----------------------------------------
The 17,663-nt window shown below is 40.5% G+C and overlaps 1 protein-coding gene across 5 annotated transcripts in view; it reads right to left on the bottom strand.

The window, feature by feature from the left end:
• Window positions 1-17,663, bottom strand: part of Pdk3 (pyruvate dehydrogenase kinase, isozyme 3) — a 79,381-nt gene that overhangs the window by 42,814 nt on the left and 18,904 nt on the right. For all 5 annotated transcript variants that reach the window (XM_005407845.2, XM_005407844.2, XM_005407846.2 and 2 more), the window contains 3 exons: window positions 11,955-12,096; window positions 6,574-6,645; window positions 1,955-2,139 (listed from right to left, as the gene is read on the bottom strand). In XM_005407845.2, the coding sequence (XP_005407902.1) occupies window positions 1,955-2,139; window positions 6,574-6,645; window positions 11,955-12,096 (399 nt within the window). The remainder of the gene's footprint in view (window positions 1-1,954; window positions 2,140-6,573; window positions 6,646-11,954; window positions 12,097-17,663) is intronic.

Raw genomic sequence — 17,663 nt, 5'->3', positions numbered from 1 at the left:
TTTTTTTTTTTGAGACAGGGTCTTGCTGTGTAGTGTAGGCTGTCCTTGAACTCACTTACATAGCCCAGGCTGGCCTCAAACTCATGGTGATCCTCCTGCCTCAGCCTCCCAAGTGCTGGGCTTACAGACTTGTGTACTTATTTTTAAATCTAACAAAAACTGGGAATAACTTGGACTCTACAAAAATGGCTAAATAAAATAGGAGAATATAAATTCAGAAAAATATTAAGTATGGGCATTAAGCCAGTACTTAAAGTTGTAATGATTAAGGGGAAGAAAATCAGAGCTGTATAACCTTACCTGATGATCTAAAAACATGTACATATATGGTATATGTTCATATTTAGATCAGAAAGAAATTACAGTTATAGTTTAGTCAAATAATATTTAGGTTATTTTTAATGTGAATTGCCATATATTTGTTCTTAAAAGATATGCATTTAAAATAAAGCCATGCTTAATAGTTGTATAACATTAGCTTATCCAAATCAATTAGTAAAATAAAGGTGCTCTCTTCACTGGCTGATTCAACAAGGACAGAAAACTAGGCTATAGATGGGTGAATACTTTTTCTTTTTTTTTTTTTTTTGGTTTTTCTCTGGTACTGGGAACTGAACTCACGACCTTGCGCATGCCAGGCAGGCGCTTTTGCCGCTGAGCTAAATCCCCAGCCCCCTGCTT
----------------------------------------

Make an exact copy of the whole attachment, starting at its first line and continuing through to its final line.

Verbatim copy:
The 17,663-nt window shown below is 40.5% G+C and overlaps 1 protein-coding gene across 5 annotated transcripts in view; it reads right to left on the bottom strand.

The window, feature by feature from the left end:
• Window positions 1-17,663, bottom strand: part of Pdk3 (pyruvate dehydrogenase kinase, isozyme 3) — a 79,381-nt gene that overhangs the window by 42,814 nt on the left and 18,904 nt on the right. For all 5 annotated transcript variants that reach the window (XM_005407845.2, XM_005407844.2, XM_005407846.2 and 2 more), the window contains 3 exons: window positions 11,955-12,096; window positions 6,574-6,645; window positions 1,955-2,139 (listed from right to left, as the gene is read on the bottom strand). In XM_005407845.2, the coding sequence (XP_005407902.1) occupies window positions 1,955-2,139; window positions 6,574-6,645; window positions 11,955-12,096 (399 nt within the window). The remainder of the gene's footprint in view (window positions 1-1,954; window positions 2,140-6,573; window positions 6,646-11,954; window positions 12,097-17,663) is intronic.

Raw genomic sequence — 17,663 nt, 5'->3', positions numbered from 1 at the left:
TTTTTTTTTTTGAGACAGGGTCTTGCTGTGTAGTGTAGGCTGTCCTTGAACTCACTTACATAGCCCAGGCTGGCCTCAAACTCATGGTGATCCTCCTGCCTCAGCCTCCCAAGTGCTGGGCTTACAGACTTGTGTACTTATTTTTAAATCTAACAAAAACTGGGAATAACTTGGACTCTACAAAAATGGCTAAATAAAATAGGAGAATATAAATTCAGAAAAATATTAAGTATGGGCATTAAGCCAGTACTTAAAGTTGTAATGATTAAGGGGAAGAAAATCAGAGCTGTATAACCTTACCTGATGATCTAAAAACATGTACATATATGGTATATGTTCATATTTAGATCAGAAAGAAATTACAGTTATAGTTTAGTCAAATAATATTTAGGTTATTTTTAATGTGAATTGCCATATATTTGTTCTTAAAAGATATGCATTTAAAATAAAGCCATGCTTAATAGTTGTATAACATTAGCTTATCCAAATCAATTAGTAAAATAAAGGTGCTCTCTTCACTGGCTGATTCAACAAGGACAGAAAACTAGGCTATAGATGGGTGAATACTTTTTCTTTTTTTTTTTTTTTTGGTTTTTCTCTGGTACTGGGAACTGAACTCACGACCTTGCGCATGCCAGGCAGGCGCTTTTGCCGCTGAGCTAAATCCCCAGCCCCCTGCTT